What wouldn’t most of us have given to have had drier air last summer? But now furnace season is in full swing and the air is definitely drier—dry enough to affect how we feel. This doesn’t sound too threatening, but it can have negative effects on our bodies. Many chronic health conditions are exacerbated by the very dry conditions of winter. The dry air doesn’t cause eczema or asthma but it can trigger outbreaks and cause other problems like dry itchy skin and nosebleeds.
Here are some steps you can take to improve your family’s comfort and health this winter:
- Stock up on skin-moisturizing lotions, lip balm and hand crèmes. Don’t just buy them, use them faithfully
- Hand sanitizers can dry skin out—think how often you and the kids use it every day.
- Stay on top of chronic respiratory issues at this time of the year. A simple cold can keep many asthmatics out of school. Keep your prescriptions current by making sure your child is seen every six months
- Follow your doctor’s instructions for dealing with eczema, psoriasis and other skin conditions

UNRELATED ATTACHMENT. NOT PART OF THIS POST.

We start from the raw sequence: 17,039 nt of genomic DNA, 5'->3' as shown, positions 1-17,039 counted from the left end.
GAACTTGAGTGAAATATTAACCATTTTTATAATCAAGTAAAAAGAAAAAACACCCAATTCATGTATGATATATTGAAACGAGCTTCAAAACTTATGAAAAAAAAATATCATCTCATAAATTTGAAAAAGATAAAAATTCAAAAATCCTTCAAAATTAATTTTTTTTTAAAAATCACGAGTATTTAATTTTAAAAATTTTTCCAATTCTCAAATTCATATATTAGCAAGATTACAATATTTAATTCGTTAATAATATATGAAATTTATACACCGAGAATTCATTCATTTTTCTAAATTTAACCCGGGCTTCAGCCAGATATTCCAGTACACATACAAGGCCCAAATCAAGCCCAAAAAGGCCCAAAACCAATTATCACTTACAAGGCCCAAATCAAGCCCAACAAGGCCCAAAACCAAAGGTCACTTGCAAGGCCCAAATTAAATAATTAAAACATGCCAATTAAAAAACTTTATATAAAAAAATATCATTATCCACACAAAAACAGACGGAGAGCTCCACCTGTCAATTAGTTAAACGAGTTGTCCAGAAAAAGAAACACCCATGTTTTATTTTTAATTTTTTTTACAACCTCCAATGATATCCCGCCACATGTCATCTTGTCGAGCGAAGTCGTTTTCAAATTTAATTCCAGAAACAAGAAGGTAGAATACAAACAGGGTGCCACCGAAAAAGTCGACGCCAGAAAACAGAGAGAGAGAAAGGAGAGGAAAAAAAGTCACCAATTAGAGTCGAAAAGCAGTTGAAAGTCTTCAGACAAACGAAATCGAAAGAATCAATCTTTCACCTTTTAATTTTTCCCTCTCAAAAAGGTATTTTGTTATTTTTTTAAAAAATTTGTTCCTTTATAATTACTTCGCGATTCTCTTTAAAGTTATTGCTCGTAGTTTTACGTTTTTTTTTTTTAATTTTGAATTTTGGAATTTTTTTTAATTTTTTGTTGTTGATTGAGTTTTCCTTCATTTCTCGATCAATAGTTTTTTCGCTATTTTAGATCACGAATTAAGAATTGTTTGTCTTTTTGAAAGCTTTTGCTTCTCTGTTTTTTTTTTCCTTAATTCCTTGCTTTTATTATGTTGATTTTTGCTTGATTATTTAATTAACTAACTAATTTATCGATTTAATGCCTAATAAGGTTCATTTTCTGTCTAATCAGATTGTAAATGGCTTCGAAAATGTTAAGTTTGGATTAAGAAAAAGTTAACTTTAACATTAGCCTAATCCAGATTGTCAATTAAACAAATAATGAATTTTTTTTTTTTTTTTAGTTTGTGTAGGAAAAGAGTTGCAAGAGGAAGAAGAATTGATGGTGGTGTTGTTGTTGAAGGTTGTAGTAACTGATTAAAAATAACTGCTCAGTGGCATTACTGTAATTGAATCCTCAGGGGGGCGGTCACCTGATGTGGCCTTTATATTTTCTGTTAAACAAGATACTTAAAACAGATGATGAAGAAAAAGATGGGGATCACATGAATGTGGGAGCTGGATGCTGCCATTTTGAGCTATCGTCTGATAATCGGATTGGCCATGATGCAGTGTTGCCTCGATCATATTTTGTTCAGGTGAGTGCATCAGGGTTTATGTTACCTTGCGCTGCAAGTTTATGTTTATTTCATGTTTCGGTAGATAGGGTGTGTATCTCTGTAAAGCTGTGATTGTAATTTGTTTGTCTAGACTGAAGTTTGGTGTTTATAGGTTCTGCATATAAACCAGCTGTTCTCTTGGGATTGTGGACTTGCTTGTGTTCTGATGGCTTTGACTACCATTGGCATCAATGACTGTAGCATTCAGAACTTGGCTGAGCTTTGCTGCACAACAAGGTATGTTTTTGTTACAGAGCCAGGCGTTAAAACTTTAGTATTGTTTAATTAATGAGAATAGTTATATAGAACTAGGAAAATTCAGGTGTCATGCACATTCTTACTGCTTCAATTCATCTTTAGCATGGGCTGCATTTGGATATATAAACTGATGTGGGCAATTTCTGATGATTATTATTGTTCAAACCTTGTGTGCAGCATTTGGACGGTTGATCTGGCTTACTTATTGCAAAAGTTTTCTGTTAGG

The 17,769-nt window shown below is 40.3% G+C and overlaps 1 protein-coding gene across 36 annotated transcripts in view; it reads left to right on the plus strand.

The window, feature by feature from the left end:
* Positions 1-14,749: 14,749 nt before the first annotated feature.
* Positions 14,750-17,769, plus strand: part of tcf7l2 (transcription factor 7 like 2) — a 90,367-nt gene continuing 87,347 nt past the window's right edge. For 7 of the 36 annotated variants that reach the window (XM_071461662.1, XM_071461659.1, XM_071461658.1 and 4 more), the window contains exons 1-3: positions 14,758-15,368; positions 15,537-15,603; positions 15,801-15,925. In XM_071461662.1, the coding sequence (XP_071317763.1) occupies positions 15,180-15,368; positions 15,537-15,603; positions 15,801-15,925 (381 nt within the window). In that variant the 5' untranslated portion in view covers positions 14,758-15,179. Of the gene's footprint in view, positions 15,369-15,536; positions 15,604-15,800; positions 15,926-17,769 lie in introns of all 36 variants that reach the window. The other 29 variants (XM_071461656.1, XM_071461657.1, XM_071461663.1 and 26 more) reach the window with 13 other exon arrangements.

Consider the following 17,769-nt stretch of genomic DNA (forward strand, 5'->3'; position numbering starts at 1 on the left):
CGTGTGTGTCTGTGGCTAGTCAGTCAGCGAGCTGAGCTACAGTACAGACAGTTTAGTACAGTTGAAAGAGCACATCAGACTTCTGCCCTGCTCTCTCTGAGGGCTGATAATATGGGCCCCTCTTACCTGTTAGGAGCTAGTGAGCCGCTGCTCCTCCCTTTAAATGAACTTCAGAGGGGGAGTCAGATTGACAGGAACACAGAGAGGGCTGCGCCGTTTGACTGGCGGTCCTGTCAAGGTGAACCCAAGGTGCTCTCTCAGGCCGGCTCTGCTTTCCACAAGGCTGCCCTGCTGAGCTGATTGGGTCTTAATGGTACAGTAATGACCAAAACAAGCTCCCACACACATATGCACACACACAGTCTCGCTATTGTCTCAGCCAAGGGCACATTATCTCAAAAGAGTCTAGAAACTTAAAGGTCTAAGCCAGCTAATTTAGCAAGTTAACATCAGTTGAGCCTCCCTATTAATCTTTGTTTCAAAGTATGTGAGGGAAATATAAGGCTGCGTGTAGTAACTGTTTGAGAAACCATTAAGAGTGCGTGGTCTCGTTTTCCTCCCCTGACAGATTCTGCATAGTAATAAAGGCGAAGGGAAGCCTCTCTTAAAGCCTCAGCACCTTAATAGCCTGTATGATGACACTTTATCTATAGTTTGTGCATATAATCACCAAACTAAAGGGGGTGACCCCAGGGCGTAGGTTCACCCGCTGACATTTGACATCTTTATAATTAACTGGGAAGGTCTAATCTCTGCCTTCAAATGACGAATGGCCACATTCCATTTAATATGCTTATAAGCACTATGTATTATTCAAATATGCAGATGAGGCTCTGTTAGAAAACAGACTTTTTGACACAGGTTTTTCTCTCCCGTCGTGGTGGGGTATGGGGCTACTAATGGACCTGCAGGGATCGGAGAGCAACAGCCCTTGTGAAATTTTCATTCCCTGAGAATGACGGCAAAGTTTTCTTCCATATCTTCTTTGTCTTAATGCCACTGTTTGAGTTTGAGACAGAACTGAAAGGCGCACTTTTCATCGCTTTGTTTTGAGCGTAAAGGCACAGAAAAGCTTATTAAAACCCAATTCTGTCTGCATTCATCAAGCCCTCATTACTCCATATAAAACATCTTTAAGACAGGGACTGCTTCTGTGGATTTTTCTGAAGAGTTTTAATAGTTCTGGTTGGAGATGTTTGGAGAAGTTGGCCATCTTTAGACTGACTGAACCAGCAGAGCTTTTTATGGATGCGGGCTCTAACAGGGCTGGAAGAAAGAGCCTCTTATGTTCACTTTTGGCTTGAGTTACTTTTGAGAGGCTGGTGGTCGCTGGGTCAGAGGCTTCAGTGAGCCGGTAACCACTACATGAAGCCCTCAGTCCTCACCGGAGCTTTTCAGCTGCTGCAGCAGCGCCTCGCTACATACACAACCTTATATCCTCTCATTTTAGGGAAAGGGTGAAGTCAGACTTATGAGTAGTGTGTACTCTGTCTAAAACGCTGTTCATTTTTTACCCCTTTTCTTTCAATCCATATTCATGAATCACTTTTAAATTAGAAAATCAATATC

- Ask your doctor for recommendations about humidifying your home
- Bedtime is a smart time to slather the kiddies with body lotion—dry itchy skin can make it hard for them to fall asleep; who wants that?
- Dry nasal passages can lead to nosebleeds. These are generally not serious but can be a real nuisance for the child. Not so good for pillowcases either. See our website for specific information about treating and preventing nosebleeds.
Dry air tends to sneak up on us; we don’t usually notice a problem until our lips are dry and sore or we notice small cracks on our hands. Be proactive and ready to deal with this problem.